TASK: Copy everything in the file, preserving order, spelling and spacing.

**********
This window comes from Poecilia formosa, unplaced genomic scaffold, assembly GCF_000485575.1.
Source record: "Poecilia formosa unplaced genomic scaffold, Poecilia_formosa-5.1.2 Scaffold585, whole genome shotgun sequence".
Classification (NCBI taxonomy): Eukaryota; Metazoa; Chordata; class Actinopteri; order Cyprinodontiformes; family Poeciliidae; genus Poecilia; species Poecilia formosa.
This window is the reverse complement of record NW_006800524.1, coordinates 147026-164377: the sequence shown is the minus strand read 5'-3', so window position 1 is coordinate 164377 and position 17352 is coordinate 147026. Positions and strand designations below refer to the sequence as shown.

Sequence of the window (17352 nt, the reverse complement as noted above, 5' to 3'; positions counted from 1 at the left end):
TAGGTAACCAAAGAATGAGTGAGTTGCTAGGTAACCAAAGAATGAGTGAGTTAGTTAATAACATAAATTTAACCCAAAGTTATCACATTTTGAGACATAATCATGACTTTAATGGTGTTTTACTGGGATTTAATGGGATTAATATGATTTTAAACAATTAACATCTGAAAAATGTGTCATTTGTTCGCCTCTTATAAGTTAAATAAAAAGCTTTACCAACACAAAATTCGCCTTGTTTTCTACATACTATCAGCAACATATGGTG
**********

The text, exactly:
This window comes from Poecilia formosa, unplaced genomic scaffold, assembly GCF_000485575.1.
Source record: "Poecilia formosa unplaced genomic scaffold, Poecilia_formosa-5.1.2 Scaffold585, whole genome shotgun sequence".
Classification (NCBI taxonomy): Eukaryota; Metazoa; Chordata; class Actinopteri; order Cyprinodontiformes; family Poeciliidae; genus Poecilia; species Poecilia formosa.
This window is the reverse complement of record NW_006800524.1, coordinates 147026-164377: the sequence shown is the minus strand read 5'-3', so window position 1 is coordinate 164377 and position 17352 is coordinate 147026. Positions and strand designations below refer to the sequence as shown.

Sequence of the window (17352 nt, the reverse complement as noted above, 5' to 3'; positions counted from 1 at the left end):
TAGGTAACCAAAGAATGAGTGAGTTGCTAGGTAACCAAAGAATGAGTGAGTTAGTTAATAACATAAATTTAACCCAAAGTTATCACATTTTGAGACATAATCATGACTTTAATGGTGTTTTACTGGGATTTAATGGGATTAATATGATTTTAAACAATTAACATCTGAAAAATGTGTCATTTGTTCGCCTCTTATAAGTTAAATAAAAAGCTTTACCAACACAAAATTCGCCTTGTTTTCTACATACTATCAGCAACATATGGTG